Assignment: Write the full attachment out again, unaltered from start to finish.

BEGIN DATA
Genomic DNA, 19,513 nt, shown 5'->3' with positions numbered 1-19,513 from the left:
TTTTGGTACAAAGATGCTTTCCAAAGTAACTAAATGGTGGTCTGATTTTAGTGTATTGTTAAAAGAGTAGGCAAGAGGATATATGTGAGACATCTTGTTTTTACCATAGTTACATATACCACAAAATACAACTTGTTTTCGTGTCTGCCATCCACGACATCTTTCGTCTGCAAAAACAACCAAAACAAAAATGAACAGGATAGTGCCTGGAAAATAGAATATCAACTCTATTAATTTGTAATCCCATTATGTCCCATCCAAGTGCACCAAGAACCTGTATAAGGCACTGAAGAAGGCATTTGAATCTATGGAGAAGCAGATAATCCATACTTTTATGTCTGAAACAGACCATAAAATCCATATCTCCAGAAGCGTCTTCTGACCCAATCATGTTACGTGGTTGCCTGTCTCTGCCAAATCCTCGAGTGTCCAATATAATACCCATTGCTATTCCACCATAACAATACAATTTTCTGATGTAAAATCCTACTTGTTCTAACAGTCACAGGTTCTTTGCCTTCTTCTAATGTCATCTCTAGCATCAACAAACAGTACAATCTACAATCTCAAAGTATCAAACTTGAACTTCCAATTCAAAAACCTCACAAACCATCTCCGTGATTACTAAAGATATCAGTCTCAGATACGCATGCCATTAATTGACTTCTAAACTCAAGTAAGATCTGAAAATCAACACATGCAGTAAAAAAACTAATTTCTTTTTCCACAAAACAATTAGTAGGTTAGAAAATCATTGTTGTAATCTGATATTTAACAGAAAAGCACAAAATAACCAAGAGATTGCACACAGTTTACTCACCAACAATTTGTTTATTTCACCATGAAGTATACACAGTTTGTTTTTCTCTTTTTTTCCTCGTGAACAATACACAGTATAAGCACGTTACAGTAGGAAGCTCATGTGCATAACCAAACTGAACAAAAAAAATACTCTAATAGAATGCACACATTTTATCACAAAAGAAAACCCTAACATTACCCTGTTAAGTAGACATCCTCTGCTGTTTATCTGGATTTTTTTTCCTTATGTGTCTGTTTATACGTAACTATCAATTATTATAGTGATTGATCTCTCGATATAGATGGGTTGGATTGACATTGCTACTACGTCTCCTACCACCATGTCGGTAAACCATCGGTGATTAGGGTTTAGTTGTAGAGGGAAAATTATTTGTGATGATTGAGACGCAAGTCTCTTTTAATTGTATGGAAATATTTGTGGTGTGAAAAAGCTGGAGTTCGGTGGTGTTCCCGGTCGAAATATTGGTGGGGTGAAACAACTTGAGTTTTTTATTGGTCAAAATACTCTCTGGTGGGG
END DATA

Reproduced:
Genomic DNA, 19,513 nt, shown 5'->3' with positions numbered 1-19,513 from the left:
TTTTGGTACAAAGATGCTTTCCAAAGTAACTAAATGGTGGTCTGATTTTAGTGTATTGTTAAAAGAGTAGGCAAGAGGATATATGTGAGACATCTTGTTTTTACCATAGTTACATATACCACAAAATACAACTTGTTTTCGTGTCTGCCATCCACGACATCTTTCGTCTGCAAAAACAACCAAAACAAAAATGAACAGGATAGTGCCTGGAAAATAGAATATCAACTCTATTAATTTGTAATCCCATTATGTCCCATCCAAGTGCACCAAGAACCTGTATAAGGCACTGAAGAAGGCATTTGAATCTATGGAGAAGCAGATAATCCATACTTTTATGTCTGAAACAGACCATAAAATCCATATCTCCAGAAGCGTCTTCTGACCCAATCATGTTACGTGGTTGCCTGTCTCTGCCAAATCCTCGAGTGTCCAATATAATACCCATTGCTATTCCACCATAACAATACAATTTTCTGATGTAAAATCCTACTTGTTCTAACAGTCACAGGTTCTTTGCCTTCTTCTAATGTCATCTCTAGCATCAACAAACAGTACAATCTACAATCTCAAAGTATCAAACTTGAACTTCCAATTCAAAAACCTCACAAACCATCTCCGTGATTACTAAAGATATCAGTCTCAGATACGCATGCCATTAATTGACTTCTAAACTCAAGTAAGATCTGAAAATCAACACATGCAGTAAAAAAACTAATTTCTTTTTCCACAAAACAATTAGTAGGTTAGAAAATCATTGTTGTAATCTGATATTTAACAGAAAAGCACAAAATAACCAAGAGATTGCACACAGTTTACTCACCAACAATTTGTTTATTTCACCATGAAGTATACACAGTTTGTTTTTCTCTTTTTTTCCTCGTGAACAATACACAGTATAAGCACGTTACAGTAGGAAGCTCATGTGCATAACCAAACTGAACAAAAAAAATACTCTAATAGAATGCACACATTTTATCACAAAAGAAAACCCTAACATTACCCTGTTAAGTAGACATCCTCTGCTGTTTATCTGGATTTTTTTTCCTTATGTGTCTGTTTATACGTAACTATCAATTATTATAGTGATTGATCTCTCGATATAGATGGGTTGGATTGACATTGCTACTACGTCTCCTACCACCATGTCGGTAAACCATCGGTGATTAGGGTTTAGTTGTAGAGGGAAAATTATTTGTGATGATTGAGACGCAAGTCTCTTTTAATTGTATGGAAATATTTGTGGTGTGAAAAAGCTGGAGTTCGGTGGTGTTCCCGGTCGAAATATTGGTGGGGTGAAACAACTTGAGTTTTTTATTGGTCAAAATACTCTCTGGTGGGG